Such restoration will always be imperfect. We can’t see the lid of the jigsaw puzzle with its perfect picture of the completed whole. Some pieces will be missing. Chabon compares these recreated worlds to a scale model of the broken original. They’re partial approximations and imperfect replicas. But even with their imperfections they can be “faithful maps” of our “beautiful and broken world.” That’s what Wes Anderson does in his movies.
Picking up the pieces and restoring what’s broken is also what Peter and Paul do in this week’s readings. It’s what we all must do. That’s because, as Solzhenitsyn observed, “the line separating good and evil passes not through states, nor between classes, nor between political parties either — but right through every human heart.” Nobody gets a free pass.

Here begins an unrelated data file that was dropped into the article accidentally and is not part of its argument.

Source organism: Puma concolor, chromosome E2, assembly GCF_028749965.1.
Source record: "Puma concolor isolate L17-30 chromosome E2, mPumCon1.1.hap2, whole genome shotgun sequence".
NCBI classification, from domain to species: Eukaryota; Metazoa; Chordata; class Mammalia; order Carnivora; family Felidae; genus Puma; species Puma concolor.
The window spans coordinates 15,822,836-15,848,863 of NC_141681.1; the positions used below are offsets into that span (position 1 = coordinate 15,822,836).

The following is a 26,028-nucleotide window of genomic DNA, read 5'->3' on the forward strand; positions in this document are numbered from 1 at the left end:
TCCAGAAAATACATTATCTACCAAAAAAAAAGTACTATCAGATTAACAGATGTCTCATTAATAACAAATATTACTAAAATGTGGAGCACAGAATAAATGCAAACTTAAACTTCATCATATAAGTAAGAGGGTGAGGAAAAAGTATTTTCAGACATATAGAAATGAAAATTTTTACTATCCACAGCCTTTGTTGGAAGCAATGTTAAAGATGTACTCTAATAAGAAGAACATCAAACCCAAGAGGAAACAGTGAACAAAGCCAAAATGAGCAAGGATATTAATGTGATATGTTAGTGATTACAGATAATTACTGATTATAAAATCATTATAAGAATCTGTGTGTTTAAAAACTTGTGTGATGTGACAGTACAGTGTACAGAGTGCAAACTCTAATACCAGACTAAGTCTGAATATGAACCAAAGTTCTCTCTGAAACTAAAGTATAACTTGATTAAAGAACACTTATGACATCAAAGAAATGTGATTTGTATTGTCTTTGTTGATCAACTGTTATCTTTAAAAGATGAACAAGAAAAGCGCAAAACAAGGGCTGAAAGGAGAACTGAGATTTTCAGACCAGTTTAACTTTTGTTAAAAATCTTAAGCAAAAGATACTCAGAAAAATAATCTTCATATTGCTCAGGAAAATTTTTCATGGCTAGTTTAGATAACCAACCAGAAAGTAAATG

Making peace with this shadow side of myself thus becomes a fundamental challenge of spiritual maturity. In Christian parlance, we need conversion, the sort of conversion that’s a lifelong process.
Dirty, wet and tired after fishing all night and catching nothing, the disciples nonetheless followed Jesus’s command to re-cast their nets one more time. The result was the miraculous catch of 153 fish. That number looks suspiciously symbolic, but there’s zero scholarly agreement about what it means, except that it suggests the superabundant generosity of God.
After hauling their fish ashore, the disciples were met by Jesus and “a charcoal fire” (John 21:9). He greeted them with welcoming words, “come and have breakfast.”